Berlin Syndrome




A Berlin drama that is startling but never in a good way.

Berlin Syndrome

Teresa Palmer


Watching Berlin Syndrome is a bizarre experience because it prompts a question which once asked refuses to go away. The question that arises is this: how is it possible that this film could be the chosen work of women? But the incontestable fact is that it is, and three times over at that. The director is the Australian filmmaker Cate Shortland, the producer is Polly Staniford and the film is an adaptation of a novel by Melanie Joosten.


This issue does not arise immediately. The opening scenes remind one of that very effective German film Victoria (2015). It's not just that both movies are set in Berlin, but the fact that each of them has as its central character a foreign girl visiting the city who, in a potentially dangerous move, links up with a stranger who resides there. In Victoria the heroine risks going out to the town at night with not one but four young men thus rendering herself vulnerable. Here Clare (Teresa Palmer), a lone traveller from Melbourne, allows herself to become so attracted to Andi (Max Riemelt), a stranger encountered in the street, that she postpones her planned departure for Dresden to spend the night with him.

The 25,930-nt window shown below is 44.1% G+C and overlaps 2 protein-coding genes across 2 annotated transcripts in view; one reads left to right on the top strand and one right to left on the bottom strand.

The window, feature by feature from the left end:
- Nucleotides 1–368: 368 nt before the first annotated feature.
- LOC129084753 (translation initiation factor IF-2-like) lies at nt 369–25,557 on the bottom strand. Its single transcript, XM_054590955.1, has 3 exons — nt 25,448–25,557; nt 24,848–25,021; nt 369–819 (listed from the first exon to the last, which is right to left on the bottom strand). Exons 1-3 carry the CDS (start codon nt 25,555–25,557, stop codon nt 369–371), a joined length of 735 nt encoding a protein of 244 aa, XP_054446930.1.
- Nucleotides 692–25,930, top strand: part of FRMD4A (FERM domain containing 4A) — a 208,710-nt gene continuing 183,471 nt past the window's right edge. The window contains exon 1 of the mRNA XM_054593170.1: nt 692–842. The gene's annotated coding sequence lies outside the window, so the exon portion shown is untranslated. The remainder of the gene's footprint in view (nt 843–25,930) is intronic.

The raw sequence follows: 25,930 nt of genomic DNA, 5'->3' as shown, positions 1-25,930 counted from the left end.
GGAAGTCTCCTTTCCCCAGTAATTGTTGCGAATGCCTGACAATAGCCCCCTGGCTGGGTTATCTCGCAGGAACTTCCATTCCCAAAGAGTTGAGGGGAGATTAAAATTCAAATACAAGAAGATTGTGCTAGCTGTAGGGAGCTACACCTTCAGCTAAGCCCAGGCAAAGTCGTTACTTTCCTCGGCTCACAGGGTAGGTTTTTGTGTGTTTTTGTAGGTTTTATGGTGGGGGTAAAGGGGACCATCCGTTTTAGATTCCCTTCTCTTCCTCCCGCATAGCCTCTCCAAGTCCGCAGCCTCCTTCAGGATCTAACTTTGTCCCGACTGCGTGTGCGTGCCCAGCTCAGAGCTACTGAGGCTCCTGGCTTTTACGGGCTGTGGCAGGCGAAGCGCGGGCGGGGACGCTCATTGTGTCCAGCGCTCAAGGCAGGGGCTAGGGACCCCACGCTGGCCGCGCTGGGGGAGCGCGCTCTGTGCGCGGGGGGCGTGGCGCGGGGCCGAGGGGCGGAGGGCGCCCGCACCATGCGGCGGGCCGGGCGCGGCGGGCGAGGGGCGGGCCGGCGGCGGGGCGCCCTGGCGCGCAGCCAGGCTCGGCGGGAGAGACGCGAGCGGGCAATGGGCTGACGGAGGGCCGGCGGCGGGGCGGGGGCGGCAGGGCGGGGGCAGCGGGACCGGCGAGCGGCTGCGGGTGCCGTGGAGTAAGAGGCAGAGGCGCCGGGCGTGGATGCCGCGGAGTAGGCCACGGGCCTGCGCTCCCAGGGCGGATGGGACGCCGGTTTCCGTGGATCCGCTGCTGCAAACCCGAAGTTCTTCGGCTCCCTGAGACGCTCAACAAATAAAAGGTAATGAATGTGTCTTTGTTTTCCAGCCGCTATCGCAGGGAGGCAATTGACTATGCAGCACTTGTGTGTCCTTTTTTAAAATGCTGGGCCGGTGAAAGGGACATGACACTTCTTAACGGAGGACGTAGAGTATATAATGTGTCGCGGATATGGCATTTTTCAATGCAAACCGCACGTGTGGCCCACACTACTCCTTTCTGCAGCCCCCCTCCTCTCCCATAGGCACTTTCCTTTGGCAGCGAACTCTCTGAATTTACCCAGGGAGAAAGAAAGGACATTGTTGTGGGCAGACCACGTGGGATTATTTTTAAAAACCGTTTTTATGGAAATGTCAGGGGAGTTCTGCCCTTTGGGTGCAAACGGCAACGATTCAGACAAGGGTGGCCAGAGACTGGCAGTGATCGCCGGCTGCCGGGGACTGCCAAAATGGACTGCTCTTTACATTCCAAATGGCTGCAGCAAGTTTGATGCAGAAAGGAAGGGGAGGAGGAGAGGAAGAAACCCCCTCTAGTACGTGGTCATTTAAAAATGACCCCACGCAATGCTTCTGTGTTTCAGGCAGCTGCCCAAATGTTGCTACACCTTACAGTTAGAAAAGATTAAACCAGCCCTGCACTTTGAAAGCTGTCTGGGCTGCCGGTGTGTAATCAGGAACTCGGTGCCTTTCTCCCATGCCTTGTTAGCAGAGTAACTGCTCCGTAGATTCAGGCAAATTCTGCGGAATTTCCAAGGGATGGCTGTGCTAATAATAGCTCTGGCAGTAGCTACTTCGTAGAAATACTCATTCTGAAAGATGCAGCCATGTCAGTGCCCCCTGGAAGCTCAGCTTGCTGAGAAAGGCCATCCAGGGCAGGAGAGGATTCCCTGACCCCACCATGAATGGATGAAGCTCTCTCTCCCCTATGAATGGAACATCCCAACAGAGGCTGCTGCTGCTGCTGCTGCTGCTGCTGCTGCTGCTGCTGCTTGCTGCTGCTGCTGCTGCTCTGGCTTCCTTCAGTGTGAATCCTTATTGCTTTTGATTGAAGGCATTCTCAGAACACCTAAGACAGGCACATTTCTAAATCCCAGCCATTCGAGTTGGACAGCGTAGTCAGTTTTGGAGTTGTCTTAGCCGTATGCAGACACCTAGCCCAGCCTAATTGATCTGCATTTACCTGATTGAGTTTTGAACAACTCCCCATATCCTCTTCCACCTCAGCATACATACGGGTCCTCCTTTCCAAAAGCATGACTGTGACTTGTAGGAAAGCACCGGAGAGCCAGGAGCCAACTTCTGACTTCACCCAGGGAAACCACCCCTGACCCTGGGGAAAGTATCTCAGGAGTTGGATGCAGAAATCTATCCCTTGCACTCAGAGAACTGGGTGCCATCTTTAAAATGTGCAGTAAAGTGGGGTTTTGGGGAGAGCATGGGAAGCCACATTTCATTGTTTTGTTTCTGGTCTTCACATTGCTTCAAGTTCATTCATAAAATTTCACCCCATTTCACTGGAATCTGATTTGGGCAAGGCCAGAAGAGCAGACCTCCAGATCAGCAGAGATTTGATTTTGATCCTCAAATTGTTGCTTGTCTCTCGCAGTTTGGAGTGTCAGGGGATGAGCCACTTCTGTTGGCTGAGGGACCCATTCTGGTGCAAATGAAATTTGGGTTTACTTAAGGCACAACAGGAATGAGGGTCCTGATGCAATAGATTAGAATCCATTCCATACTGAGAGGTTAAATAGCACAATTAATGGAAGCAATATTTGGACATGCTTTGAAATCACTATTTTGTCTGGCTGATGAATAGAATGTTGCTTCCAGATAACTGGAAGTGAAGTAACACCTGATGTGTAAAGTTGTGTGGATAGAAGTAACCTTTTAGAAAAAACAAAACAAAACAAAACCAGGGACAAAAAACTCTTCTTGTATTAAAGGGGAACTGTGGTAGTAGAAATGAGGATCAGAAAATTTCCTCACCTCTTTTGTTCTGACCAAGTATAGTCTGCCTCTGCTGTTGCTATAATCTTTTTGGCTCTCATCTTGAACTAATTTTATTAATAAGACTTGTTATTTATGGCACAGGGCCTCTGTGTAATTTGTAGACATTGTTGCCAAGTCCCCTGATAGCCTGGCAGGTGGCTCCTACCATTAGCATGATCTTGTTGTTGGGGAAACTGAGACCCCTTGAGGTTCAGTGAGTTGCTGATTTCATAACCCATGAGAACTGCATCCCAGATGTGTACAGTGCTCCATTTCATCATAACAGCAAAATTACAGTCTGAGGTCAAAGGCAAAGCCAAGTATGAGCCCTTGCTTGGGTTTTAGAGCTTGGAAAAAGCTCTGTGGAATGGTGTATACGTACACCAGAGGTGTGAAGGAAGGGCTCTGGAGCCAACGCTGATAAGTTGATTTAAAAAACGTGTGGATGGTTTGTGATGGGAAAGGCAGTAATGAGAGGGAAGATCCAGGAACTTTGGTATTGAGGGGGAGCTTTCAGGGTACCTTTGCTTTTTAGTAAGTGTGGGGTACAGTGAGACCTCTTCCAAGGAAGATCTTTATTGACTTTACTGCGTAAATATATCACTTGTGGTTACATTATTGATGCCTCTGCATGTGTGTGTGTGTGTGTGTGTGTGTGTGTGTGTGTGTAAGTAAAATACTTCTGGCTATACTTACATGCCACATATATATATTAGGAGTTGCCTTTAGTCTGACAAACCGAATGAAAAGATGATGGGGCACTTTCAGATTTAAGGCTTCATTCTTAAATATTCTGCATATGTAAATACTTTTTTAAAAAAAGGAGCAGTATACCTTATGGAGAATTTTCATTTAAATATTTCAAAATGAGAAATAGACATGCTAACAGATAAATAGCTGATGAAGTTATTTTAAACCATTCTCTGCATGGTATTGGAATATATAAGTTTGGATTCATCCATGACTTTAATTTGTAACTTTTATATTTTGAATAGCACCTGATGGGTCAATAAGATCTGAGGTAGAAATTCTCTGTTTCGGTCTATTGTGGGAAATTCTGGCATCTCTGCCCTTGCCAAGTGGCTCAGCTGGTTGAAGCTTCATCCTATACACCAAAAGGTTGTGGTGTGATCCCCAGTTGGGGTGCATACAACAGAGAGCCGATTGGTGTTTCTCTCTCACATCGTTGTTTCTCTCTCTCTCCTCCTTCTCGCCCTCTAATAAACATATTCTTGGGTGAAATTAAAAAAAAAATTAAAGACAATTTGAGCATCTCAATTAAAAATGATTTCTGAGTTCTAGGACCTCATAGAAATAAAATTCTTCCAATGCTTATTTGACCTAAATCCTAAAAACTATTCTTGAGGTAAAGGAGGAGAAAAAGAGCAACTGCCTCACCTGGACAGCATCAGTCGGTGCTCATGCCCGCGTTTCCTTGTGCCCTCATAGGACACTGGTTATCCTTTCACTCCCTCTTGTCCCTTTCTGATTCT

Thus far these two films share the same appeal: they each offer an engaging but possibly foolish young woman who is particularly appealing to audiences of her own age who consequently identify with her while hoping that she will not come to grief. In Clare's case, she does prove to be a strong character rather than a cowed victim, but before long she discovers that Andi is keeping her prisoner. She is locked in and, since he lives in an isolated spot, nobody is likely to hear any cries for help.


For the greater part of Berlin Syndrome, which lasts almost two hours, we share her imprisonment and observe her thwarted attempts to get away. We do learn that Andi is a teacher of English (most of the film features English dialogue) and also come to realise that Clare is not his first victim. However, no real light is shed on what makes him a psychopath even if he does dislike the German State and obsessively blames his mother for deserting his father (Matthias Habich). The film is very well acted and for the most part directed with skill, but no allegory is suggested. Consequently, we are invited to spend virtually two hours watching a man manipulate and control a woman against her will. That's hardly new in cinema - in 1965 one could see William Wyler's The Collector - but it's a thoroughly unpleasant experience and one that towards the end plays with its audience. Made by a man, it would be all of that but not something very surprising; to find it created by women in this day and age is extraordinary, but the surprise is huge.




Cast: Teresa Palmer, Max Riemelt, Matthias Habich, Lucie Aron, Emma Bading, Thuso Lekwape, Lara Marie Müller, Nassim Avat, Elmira Bahrami, Mascha Wolf, Viktor Baschmakov, Matthias Russel.


Dir Cate Shortland, Pro Polly Staniford, Screenplay Shaun Grant and Cate Shortland, from the novel by Melanie Joosten, Ph Germain McMicking, Pro Des Melinda Doring, Ed Jack Hutchings, Music Bryony Marks, Costumes Maria Pattison.


Aquarius Films/DDP Studios/Film Victoria/Screen Australia/Memento Films International-Curzon Artificial Eye.
116 mins. Australia/France. 2016. Rel: 9 June 2017. Cert. 15.